Edges At The Expos: Skating At The World's Fairs

Chorus of skaters at the 1939 New York World's Fair. Photo courtesy New York Public Library.

During the 1939 New York World's Fair, Norwegian skater Erna Andersen dazzled audiences on a specially constructed ice rink. Sadly, Erna was upstaged when Fair organizers decided to hold a 'Henie Day' when Andersen's compatriot Sonja Henie visited while honeymooning in New York after her marriage to Dan Topping.

Ice rink from the 1939 New York World's Fair. Photo courtesy "Skating" magazine.

By 1946, sawhorses and wheelbarrows lined the area where the skating rink once stood as labourers began construction of the new home of the United Nations general assembly in Flushing Meadows. History was being erased and history was being made.

Maude Reynolds and Francis LeMaire performing their 'Shutlatter Dances' at the 1934 Chicago's World Fair. Photo courtesy "Skating" magazine.

Figure skating and these international expositions have had a long standing relationship through history. From Brussels to New York City to Osaka, skating has often taken center stage. The July 16, 1934 edition of "The Lodi Sentinel" recalled how The Black Forest ice show, staged during A Century Of Progress, the Chicago World's Fair of 1934 in the German village became the unlikely hit attraction of the exposition: "At the Black Forest is given one of the finest exhibitions of fancy skating. Men and women in pretty costumes do the most marvellous steps on the ice. The performance lasts about ten minutes, because the ice starts to melt after that time. When the skaters go off a huge dance platform is shot in over the ice, and dancing to fine old German tunes goes until the ice freezes again."


Promotional materials for the Black Forest Village at the Chicago World's Fair of 1934. Photos courtesy the Illinois Digital Archives.

Arthur R. Goodfellow's 1972 book "Wonderful world of skates; seventeen centuries of skating" noted, "An American ice production at a trade fair in [Jakarta] helped smooth relations between Indonesia and the United States at a time when such help was badly needed. Industrial expositions in Paris, Frankfurt, Munich, Amsterdam and many European cities have often found ice the hottest thing in their amusement midways. The two World Fairs in New York featured ice, as did the highly successful Canadian Expo and the massive Expo 70 in Japan. Fairground ice amusements sometimes have been touched by tragedy as well as joy. At the World's Columbian Exposition held in Chicago in 1893, two forms of 'ice skating' were in evidence, but one was destroyed by fire before it could be used... The skating rink at the 1893 Columbian Expo was on top of the handsome building erected by the Hercules Iron Works. This building resembled Mohammedan architecture and the smoke stack near the front center was encased in a beautiful tower 191-feet high. The rink measured 54 by 208-feet, and from four to six inches of ice were to have been maintained by the brine pumps. Freezing of the ice had just begun when a fire broke out in the tower, the wooden parts of which had been insufficiently protected from the chimney. Sixteen firemen were trapped and perished before the eyes of thousands of spectators."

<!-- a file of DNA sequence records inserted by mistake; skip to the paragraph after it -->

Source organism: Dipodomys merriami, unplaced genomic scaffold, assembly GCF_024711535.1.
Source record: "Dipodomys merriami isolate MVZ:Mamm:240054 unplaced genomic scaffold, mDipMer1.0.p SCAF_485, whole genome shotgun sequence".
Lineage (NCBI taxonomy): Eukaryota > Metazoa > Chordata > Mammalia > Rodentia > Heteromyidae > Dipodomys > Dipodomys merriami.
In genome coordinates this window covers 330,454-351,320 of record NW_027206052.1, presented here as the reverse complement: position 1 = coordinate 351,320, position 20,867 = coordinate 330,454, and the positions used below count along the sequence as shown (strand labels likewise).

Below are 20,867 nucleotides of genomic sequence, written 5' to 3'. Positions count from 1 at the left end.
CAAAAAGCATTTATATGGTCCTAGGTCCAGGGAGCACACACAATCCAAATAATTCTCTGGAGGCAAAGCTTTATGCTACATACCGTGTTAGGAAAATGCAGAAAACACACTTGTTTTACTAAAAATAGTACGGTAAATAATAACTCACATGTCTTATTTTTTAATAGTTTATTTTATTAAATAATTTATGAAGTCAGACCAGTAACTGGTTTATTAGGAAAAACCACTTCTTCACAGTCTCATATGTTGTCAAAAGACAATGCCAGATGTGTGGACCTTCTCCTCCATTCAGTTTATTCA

At the 1964 World's Fair in New York, Dick Button staged a lavish skating production called "Icetravaganza". Fashion met skating in this high production show. The April 1, 1964 issue of the "Free Lance-Star" noted, "Chinchila dresses, capes of black and white tiger skin pattern made from pieces of Russian broadtail; as well as white Persian lamb suits are among the 'don't-be-a-cheap-skate' numbers." Despite its flashy costumes and glitzy decor, the show wasn't perhaps the roaring success it could have been. Dan Dietz' "The Complete Book Of 1960's Broadway Musicals" explains why: "The show had sparse attendance, and at one point a twelve-foot hedge was deemed the culprit for the show's lack of business. Because of its location, the demon hedge obscured the New York City Pavilion and thus many fairgoers didn't know [it] existed. When the offending hedge was trimmed, the Times said it seemed 'that an additional building had been added to the fair,' and Button hoped 'a new era had dawned' for the ice show's fortunes. Unfortunately, hedge or no hedge, the customers still didn't come. It appears the ice show was more in the format of a book musical than a revue; the script was by Gerald Freedman, who co-wrote the lyrics with John Morris (who composed the score and conducted the orchestra). The direction and choreography were by Button, who coproduced with Paul Feigay. The cast included Sandy Culbertson, Jerry Howard, Guy Longpre, Barbara Martin, Don McPherson, Pat Pauley, Fred Randall, Ronnie Robertson and Eric Waite." The show had an unceremonious and short run but Dick, as always, had a healthy attitude about the whole project: "I've been lucky to have found something I'm interested in. Too many people never get excited about anything. It doesn't matter what you're keen about - even shovelling sand against the tide makes sense if you like it."


Though the Futurama ride at the 1964 World's Fair might not have accurately predicted everything about life in the world today, international expositions still draw in hoards of tourists around the world. The next two 'universal expositions' will be held in Dubai in 2020 and Buenos Aires in 2023, providing Trump doesn't get the whole world blown up by then. Will figure skating be among the entertainment? Only time will tell.

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